Ss­c­ch­hooooll’’ss oouutt

He’s won the hearts of thou­sands of young girls but can he make it out­side the teen scene? The well-man­nered, well-be­haved Zac Efron talks to Don­ald Clarke

The Irish Times - Friday - The Ticket - - Cover Story -

IF YOU are over the age of 16 then there is a very real pos­si­bil­ity that you haven’t heard of the most fa­mous per­son in the world. This re­al­i­sa­tion struck me about four years ago when I at­tended the UK pre­miere of Hair­spray. While be­ing chan­nelled through the ser­vice en­trance, I sud­denly heard an up­roar of apoc­a­lyp­tic pro­por­tions. A small na­tion of teenage girls was fling­ing it­self hys­ter­i­cally against the ropes while emit­ting pierc­ing high-pitched wails. One of the stars of this en­ter­tain­ing mu­si­cal was clearly mak­ing his or her way up the red car­pet. It was nice to know that Michelle Pfeif­fer was still so ad­mired. Maybe the lucky ac­tor was Christo­pher Walken.

Zac Efron? Sorry? I have no idea who you’re talk­ing about. Efron is al­most cer­tainly no longer the most fa­mous per­son on the planet. The last High School Mu­si­cal movie – the cause of Zac’s renown – emerged in 2008. That’s a life­time in this uni­verse. Biff Bolden or Chuck Sex­pot has prob­a­bly grabbed the crown in the in­terim. Heck, Justin Bieber can prob­a­bly walk down the street un­mo­lested these days.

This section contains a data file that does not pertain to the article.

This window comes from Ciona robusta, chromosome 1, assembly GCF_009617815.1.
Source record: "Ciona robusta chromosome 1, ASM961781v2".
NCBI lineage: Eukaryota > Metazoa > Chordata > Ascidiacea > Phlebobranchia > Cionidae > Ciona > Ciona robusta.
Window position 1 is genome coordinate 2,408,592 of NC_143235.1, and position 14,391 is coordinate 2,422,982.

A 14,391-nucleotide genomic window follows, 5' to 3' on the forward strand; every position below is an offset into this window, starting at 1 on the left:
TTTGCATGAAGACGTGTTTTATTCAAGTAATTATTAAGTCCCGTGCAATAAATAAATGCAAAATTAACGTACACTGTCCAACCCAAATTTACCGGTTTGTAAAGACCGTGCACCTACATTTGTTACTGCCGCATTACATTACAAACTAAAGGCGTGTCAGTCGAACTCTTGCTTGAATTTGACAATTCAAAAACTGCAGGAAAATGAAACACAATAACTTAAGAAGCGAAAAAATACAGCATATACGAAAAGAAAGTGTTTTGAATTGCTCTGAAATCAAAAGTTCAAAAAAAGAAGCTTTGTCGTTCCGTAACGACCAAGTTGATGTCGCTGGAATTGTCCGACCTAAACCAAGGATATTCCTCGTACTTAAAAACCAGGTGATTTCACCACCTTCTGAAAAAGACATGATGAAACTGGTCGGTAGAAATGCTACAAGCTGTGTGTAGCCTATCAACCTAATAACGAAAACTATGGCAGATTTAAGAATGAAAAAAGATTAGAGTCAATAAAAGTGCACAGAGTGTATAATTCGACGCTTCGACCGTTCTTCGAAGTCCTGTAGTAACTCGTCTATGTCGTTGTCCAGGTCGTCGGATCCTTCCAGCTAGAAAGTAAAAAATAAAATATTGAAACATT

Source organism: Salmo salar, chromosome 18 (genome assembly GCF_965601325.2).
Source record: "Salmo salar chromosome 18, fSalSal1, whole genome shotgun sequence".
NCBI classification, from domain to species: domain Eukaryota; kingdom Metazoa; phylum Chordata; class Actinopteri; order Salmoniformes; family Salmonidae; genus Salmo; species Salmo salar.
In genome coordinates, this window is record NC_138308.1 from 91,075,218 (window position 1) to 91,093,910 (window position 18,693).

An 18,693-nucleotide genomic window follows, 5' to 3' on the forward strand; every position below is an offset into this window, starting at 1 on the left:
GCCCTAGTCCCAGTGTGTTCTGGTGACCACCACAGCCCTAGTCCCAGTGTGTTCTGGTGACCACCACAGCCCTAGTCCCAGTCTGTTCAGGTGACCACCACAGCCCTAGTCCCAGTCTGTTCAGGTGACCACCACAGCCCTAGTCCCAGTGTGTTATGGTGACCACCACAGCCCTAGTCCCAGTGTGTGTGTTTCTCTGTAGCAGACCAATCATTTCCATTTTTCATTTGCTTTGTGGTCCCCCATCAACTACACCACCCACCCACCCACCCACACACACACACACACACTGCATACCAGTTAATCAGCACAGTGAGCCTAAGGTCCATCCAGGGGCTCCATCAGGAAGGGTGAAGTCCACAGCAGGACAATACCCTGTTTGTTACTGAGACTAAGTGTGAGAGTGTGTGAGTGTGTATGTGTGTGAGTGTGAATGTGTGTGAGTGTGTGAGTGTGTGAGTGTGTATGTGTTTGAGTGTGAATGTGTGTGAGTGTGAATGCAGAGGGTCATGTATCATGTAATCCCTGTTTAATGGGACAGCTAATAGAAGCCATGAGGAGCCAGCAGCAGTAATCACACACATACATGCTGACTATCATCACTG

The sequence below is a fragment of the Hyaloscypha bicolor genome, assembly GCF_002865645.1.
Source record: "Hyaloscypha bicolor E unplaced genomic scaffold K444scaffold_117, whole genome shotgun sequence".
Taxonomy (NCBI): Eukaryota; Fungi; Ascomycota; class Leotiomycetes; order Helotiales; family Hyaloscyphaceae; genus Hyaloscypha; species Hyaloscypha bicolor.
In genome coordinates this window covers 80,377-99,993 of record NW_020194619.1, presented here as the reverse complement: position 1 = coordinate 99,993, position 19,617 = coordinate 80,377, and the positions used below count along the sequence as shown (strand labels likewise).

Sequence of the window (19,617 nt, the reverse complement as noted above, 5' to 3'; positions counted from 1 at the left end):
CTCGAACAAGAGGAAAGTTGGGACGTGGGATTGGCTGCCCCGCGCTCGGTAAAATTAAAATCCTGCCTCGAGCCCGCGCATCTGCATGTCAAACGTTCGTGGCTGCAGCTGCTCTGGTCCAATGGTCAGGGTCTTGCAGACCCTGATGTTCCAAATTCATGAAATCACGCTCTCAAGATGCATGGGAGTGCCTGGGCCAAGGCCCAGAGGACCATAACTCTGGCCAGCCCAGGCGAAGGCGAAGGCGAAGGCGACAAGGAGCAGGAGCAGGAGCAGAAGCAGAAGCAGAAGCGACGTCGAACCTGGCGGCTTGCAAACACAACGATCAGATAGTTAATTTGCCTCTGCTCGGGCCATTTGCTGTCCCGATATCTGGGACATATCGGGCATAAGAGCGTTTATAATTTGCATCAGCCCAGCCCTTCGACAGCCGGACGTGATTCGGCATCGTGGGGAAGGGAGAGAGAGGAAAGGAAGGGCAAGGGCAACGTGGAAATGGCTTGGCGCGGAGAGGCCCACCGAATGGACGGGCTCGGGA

To be fair, young Efron turned out to be a pretty de­cent ac­tor. Af­ter wav­ing good­bye to the High School fol­lies, he went on to shine in Richard Lin­klater’s Me and Or­son Welles. He has just fin­ished work­ing on The Paper­boy, the new film from Lee Daniels, di­rec­tor of Pre­cious.

Be­fore those more rar­efied plea­sures come along, how­ever, the pub­lic can savour the Efron brand in Garry Mar­shall’s New Year’s Eve. The film is, es­sen­tially, Mar­shall’s Valen­tine’s Day – that thing with all the in­ter­weav­ing sto­ries – dragged back in the cal­en­dar by a month and a half. Robert De Niro, Halle Berry, Sarah Jes­sica Parker, Hi­lary Swank and a dozen other stars have sup­pos­edly touch­ing ad­ven­tures on the last day of the year. Efron plays a bi­cy­cle courier who finds him­self help­ing Michelle Pfeif­fer’s frus­trated of­fice worker to achieve a se­ries of ap­par­ently un­rea­son­able am­bi­tions. Efron ac­quits him­self quite well un­der the cir­cum­stances.

“Last time I worked with Michelle was on Hair­spray,” he says. “I was a lot younger. I was re­ally ner­vous. I put my foot in my mouth when­ever I talked to her. This time, we got to hang out a lot more. I am a lit­tle more sure of my­self now.” Oh, I think you’re pretty sure of your­self, young man. To gen­er­ate this de­gree of teen love you need to con­vey a per­fect blend of vul­ner­a­bil­ity and con­fi­dence. You should have the sort of face that looks as if it might cry dur­ing the sad bits in High­way to Heaven. But you also re­quire the swag­ger of the class joker. It’s been this way for gen­er­a­tions. Paul Mc­cart­ney man­aged it. So did the Bay City Rollers. Leonardo Dicaprio had it in his younger days. The dif­fi­culty – with which Leo is still strug­gling at 37 – is trans­lat­ing teen fame into grown-up star­dom.

Efron is off to a good start. He’s spent the last year broad­en­ing his range. What ad­vice would he have for any young ac­tor lucky enough to be con­fronted with this dilemma? “I think it’s im­por­tant to stay pri­vate,” he says af­ter a long hum.

“It’s im­por­tant to re­mem­ber the big pic­ture. Fol­low your heart and, most im­por­tantly, know what you want. It’s re­ally hard. And you prob­a­bly shouldn’t live in LA.”

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